The Sallustiano Obelisk, perched atop the Spanish Steps, is a notable example. Despite its Egyptian style, it was actually constructed during the reign of Emperor Aurelian in the 3rd century CE. It was part of the Gardens of Sallust, a landscaped area developed by the Roman historian Sallust in the 1st century BCE. This obelisk, while not authentically Pharaonic, still carries the essence of the Egyptian influence that permeated Roman culture.

Similarly, the obelisk at the center of the Fontana dei Quattro Fiumi in Piazza Navona, designed by the renowned Gian Lorenzo Bernini, has a misleading appearance. Although it appears ancient and was indeed crafted from Egyptian granite, it dates back to the Roman Empire, not the Pharaonic era. It was commissioned by Emperor Domitian and originally adorned a temple dedicated to the Egyptian gods Isis and Serapis.

Sallustiano Obelisk, Rome
Sallustiano Obelisk, Rome. The Sallustiano Obelisk, positioned in front of the Church of Trinità dei Monti at the top of the Spanish Steps in Rome, is an ancient structure, but not of Pharaonic origin. It was built during Emperor Aurelian’s reign (270 – 275 CE) and originally placed in the Gardens of Sallust. In 1789 CE, it was moved to its current location.

These two obelisks, along with the others scattered throughout Rome, contribute to the city’s allure, blending historical authenticity with creative reinterpretation. They invite visitors to explore the intricate layers of Rome’s history, where the lines between original and replica, ancient and relatively modern, often blur.

As for visitors to Rome, balancing the exploration of these historical treasures with indulging in the city’s culinary delights, like its world-renowned pizzas, is part of the charm of experiencing this eternal city. Each obelisk, whether authentic or a later creation, tells a story of Rome’s past and its centuries-old fascination with Egyptian culture. It’s a journey through time, punctuated by the simple pleasures of Italian cuisine.

The Temple of Isis

The integration of various religious cults and mystery religions from the Hellenistic world, Persia, and Egypt into Roman religion is a fascinating aspect of ancient Roman history. The cult of Isis, the Egyptian goddess, is a prime example of this cultural and religious assimilation.

Isis, revered as the goddess of motherhood, magic, healing, and wisdom, held a significant place in Roman religious life. The Iseum Campense, her temple near the site of the modern Pantheon, was a hub of devotion, where daily rituals such as the lighting of a sacred flame and the singing of hymns took place.

Adjacent to the Isis temple was a complex dedicated to Serapis, a deity blending Egyptian and Hellenistic elements. Serapis, associated with both the underworld and the sun, emerged as a fusion of the sacred Apis bull from Egyptian religion and the Greek god Zeus.

Serapis. A basalt bust of Serapis, the syncretic Egyptian-Hellenistic deity, was fashioned during the reign of Ptolemy I (304-284 BCE) to foster a connection between Greek and Egyptian cultures and religions. This particular bust, dating from the 2nd century CE, is housed in the Vatican Museums in Rome.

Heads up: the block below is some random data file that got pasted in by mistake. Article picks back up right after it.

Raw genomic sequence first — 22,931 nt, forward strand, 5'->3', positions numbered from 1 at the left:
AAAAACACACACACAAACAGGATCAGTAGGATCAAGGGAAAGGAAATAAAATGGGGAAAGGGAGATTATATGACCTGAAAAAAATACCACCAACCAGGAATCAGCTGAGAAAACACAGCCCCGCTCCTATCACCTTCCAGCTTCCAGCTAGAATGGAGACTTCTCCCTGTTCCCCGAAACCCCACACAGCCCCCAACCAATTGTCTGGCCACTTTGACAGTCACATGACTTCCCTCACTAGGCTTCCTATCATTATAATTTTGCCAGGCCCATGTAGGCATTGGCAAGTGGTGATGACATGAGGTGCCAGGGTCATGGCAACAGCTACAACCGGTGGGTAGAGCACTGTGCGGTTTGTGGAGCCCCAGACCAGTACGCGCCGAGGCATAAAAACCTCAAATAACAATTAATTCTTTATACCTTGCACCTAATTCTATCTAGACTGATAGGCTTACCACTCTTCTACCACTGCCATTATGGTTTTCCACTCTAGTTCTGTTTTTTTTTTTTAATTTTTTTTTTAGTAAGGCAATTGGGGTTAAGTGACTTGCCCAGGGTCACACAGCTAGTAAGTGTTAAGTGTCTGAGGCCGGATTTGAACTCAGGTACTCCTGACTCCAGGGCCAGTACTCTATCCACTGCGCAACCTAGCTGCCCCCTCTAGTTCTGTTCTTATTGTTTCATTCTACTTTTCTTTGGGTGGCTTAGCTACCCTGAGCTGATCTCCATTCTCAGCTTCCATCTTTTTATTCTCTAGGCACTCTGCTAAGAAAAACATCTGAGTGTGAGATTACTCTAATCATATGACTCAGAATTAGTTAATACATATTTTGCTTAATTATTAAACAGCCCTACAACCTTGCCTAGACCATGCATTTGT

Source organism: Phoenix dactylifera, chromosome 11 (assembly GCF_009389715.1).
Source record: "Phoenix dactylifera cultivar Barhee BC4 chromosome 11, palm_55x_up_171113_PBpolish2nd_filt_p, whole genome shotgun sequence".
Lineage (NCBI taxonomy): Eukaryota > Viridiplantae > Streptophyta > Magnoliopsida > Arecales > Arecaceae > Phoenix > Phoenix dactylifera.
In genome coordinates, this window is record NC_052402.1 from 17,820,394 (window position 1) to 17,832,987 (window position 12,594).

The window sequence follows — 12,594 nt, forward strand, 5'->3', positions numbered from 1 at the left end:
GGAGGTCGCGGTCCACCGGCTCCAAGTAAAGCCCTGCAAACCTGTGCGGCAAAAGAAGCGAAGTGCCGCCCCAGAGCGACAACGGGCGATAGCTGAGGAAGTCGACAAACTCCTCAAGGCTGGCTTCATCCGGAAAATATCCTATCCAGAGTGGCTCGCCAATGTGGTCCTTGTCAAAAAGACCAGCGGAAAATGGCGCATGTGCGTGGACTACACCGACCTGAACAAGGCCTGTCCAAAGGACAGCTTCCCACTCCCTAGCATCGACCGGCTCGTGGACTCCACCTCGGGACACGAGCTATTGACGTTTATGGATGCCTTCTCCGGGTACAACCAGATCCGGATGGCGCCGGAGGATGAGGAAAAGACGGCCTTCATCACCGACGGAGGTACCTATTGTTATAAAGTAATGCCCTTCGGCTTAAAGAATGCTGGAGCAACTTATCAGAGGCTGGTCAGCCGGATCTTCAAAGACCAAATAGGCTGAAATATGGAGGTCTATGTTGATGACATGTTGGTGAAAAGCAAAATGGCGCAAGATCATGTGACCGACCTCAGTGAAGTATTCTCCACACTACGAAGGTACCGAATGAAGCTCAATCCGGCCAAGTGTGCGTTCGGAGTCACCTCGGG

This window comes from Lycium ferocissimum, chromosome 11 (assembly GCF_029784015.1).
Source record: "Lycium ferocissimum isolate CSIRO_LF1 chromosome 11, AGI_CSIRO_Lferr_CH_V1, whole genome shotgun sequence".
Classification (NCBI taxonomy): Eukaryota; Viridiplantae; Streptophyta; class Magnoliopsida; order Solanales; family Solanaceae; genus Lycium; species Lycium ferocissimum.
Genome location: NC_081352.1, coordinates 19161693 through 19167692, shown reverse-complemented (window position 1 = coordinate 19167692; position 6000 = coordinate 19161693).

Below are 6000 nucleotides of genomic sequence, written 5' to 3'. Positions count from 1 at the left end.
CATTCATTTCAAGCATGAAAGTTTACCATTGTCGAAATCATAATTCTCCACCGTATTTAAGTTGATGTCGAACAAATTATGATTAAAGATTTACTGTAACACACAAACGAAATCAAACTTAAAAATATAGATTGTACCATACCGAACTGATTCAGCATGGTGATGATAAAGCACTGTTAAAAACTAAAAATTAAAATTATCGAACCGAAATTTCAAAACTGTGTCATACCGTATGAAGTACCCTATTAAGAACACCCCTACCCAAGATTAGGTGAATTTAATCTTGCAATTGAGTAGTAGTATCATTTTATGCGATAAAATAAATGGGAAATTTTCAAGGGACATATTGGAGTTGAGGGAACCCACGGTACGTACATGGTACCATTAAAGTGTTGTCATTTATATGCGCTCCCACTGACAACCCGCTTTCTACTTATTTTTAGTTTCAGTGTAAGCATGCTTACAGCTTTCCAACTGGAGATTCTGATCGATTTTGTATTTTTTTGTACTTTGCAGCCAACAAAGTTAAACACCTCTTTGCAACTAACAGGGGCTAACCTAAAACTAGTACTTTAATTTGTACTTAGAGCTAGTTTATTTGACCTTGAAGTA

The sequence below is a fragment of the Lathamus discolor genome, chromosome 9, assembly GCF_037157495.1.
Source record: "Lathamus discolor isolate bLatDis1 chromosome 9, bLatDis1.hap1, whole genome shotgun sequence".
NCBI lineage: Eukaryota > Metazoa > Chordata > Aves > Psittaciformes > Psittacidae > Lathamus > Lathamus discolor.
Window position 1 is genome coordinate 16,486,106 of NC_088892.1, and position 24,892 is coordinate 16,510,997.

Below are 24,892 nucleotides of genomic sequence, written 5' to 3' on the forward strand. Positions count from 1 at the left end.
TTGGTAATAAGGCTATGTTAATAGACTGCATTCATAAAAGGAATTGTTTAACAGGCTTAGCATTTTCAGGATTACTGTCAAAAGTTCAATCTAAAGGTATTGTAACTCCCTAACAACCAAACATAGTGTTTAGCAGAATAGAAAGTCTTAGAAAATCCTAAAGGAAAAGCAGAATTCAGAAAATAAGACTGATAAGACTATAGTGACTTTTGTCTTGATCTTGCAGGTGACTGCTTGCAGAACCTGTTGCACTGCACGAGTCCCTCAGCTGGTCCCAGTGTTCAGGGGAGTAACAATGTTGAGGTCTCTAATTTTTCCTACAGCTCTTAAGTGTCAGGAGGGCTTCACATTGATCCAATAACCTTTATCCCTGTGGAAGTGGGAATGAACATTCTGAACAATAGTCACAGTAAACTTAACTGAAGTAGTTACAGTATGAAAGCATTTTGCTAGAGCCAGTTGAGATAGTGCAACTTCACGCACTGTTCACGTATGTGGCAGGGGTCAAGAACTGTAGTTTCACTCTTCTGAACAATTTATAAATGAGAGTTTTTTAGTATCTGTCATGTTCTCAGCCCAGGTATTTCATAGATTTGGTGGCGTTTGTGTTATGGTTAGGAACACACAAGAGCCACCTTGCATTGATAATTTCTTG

The Navigium Isidis festival on March 5th was a major event in the Roman calendar, marking the seasonal reopening of navigation. The colorful procession and the launching of a boat dedicated to Isis along the Tiber were central to this celebration.

Despite the closure of the Isis temple in 391 CE by Emperor Theodosius I, who declared Christianity the empire’s sole legal religion, the cult of Isis may have lingered unofficially for some time. This continued devotion could be attributed to the deeply ingrained belief in Isis’s protective powers over seafaring and the long-standing reverence for her.

Today, the original temple of Isis no longer exists, but its location near the Basilica di Santa Maria sopra Minerva is well known. This church, the only Gothic church in Rome, stands as a monument over the ruins of ancient temples, including one believed to be dedicated to Minerva. This association between Minerva and Isis, both goddesses of wisdom and knowledge, illustrates the syncretism typical of ancient Roman religion. Over time, many attributes of these pagan goddesses were assimilated into the figure of the Virgin Mary in Christian tradition, further exemplifying the complex interplay of religious beliefs and practices across different cultures and eras.

Roman Mural of Isiac Cult
Roman Mural of Isiac Cult. The worship of Isis, an Egyptian goddess, reached Rome during the Hellenistic period and remained popular until Christianity became widespread in the Roman Empire in the 4th century CE. A mural from a temple dedicated to Isis in Herculaneum, dating from 62 to 79 CE, illustrates Isiac priests performing a water ritual before a group of followers. Discovered in 1765 CE, this mural is now part of the National Archaeological Museum of Naples, Italy.

The presence of an Egyptian obelisk in the Piazza della Minerva, near the Basilica di Santa Maria sopra Minerva, serves as a subtle reminder of Rome’s ancient Egyptian connections. This obelisk, known for its unique placement atop an elephant sculpture by Gian Lorenzo Bernini, is believed to have been part of the ancient temple complex dedicated to Isis and Serapis. Although the origins of this particular obelisk are not definitively known, it is thought to have been brought to Rome during the reign of Emperor Diocletian.

Visiting the Piazza della Minerva offers a moment to reflect on the enduring legacy of ancient cultures and their intermingling within the city of Rome. The sight of the obelisk on the elephant, a fusion of Egyptian, Roman, and Renaissance elements, encapsulates the city’s rich and diverse history.

For those wishing to delve deeper into the temple’s past, the Capitoline Museum offers a tangible connection with its collection of artifacts, including columns and statues that once graced the temple of Isis. A notable piece is the statue of Isis, discovered at Hadrian’s Villa, dating back to the 2nd century CE.

Furthermore, the Museo Nazionale Romano in Palazzo Altemps and the Vatican Museums, particularly the Gregorian Egyptian Museum, house impressive collections of Egyptian artifacts. These collections provide an extensive overview of the Egyptian influence in Rome, offering insights into the religious, cultural, and artistic exchanges between these ancient civilizations.

Exploring these sites and museums not only enriches one’s understanding of ancient Rome’s cosmopolitan nature but also highlights the enduring fascination with Egyptian culture and its integration into the Roman world.

gemini a writer on ancient rome
Gemini is a young writer with a fresh perspective on ancient history. Her studies in international relations fuel her passion for exploring Western civilizations like Greece and Rome, bringing a depth and insight to her writing. A graduate of the University of Lisbon in Portugal, her love for history shines through in every word.